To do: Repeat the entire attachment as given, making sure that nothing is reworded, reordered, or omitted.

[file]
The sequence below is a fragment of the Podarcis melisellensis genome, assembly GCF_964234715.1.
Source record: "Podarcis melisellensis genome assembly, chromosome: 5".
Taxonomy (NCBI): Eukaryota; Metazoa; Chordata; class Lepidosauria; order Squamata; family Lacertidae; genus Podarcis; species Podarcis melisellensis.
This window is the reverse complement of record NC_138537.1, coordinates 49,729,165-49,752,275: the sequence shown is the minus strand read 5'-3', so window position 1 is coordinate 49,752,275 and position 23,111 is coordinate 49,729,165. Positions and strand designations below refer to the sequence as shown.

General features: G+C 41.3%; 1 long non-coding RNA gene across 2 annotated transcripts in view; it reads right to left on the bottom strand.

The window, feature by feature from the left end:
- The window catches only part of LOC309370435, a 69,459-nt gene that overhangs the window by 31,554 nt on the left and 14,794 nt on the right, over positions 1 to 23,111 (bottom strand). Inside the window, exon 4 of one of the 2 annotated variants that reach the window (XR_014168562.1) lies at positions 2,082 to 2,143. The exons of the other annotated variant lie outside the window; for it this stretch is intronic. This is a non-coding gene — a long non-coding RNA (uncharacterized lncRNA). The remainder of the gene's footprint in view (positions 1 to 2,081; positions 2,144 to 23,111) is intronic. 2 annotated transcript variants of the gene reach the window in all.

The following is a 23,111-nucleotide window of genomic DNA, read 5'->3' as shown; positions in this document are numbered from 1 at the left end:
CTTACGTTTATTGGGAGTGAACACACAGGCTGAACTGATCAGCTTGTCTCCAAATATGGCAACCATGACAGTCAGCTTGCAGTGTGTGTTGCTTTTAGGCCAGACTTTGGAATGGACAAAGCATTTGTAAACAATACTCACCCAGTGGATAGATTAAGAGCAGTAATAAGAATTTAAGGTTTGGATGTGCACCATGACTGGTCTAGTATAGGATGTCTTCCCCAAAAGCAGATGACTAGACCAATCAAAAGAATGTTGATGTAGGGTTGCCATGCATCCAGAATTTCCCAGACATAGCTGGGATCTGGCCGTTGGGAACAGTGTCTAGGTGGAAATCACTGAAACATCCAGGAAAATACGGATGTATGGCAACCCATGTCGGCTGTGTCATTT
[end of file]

The sequence below is a fragment of the Podarcis melisellensis genome, assembly GCF_964234715.1.
Source record: "Podarcis melisellensis genome assembly, chromosome: 5".
Taxonomy (NCBI): Eukaryota; Metazoa; Chordata; class Lepidosauria; order Squamata; family Lacertidae; genus Podarcis; species Podarcis melisellensis.
This window is the reverse complement of record NC_138537.1, coordinates 49,729,165-49,752,275: the sequence shown is the minus strand read 5'-3', so window position 1 is coordinate 49,752,275 and position 23,111 is coordinate 49,729,165. Positions and strand designations below refer to the sequence as shown.

General features: G+C 41.3%; 1 long non-coding RNA gene across 2 annotated transcripts in view; it reads right to left on the bottom strand.

The window, feature by feature from the left end:
- The window catches only part of LOC309370435, a 69,459-nt gene that overhangs the window by 31,554 nt on the left and 14,794 nt on the right, over positions 1 to 23,111 (bottom strand). Inside the window, exon 4 of one of the 2 annotated variants that reach the window (XR_014168562.1) lies at positions 2,082 to 2,143. The exons of the other annotated variant lie outside the window; for it this stretch is intronic. This is a non-coding gene — a long non-coding RNA (uncharacterized lncRNA). The remainder of the gene's footprint in view (positions 1 to 2,081; positions 2,144 to 23,111) is intronic. 2 annotated transcript variants of the gene reach the window in all.

The following is a 23,111-nucleotide window of genomic DNA, read 5'->3' as shown; positions in this document are numbered from 1 at the left end:
CTTACGTTTATTGGGAGTGAACACACAGGCTGAACTGATCAGCTTGTCTCCAAATATGGCAACCATGACAGTCAGCTTGCAGTGTGTGTTGCTTTTAGGCCAGACTTTGGAATGGACAAAGCATTTGTAAACAATACTCACCCAGTGGATAGATTAAGAGCAGTAATAAGAATTTAAGGTTTGGATGTGCACCATGACTGGTCTAGTATAGGATGTCTTCCCCAAAAGCAGATGACTAGACCAATCAAAAGAATGTTGATGTAGGGTTGCCATGCATCCAGAATTTCCCAGACATAGCTGGGATCTGGCCGTTGGGAACAGTGTCTAGGTGGAAATCACTGAAACATCCAGGAAAATACGGATGTATGGCAACCCATGTCGGCTGTGTCATTT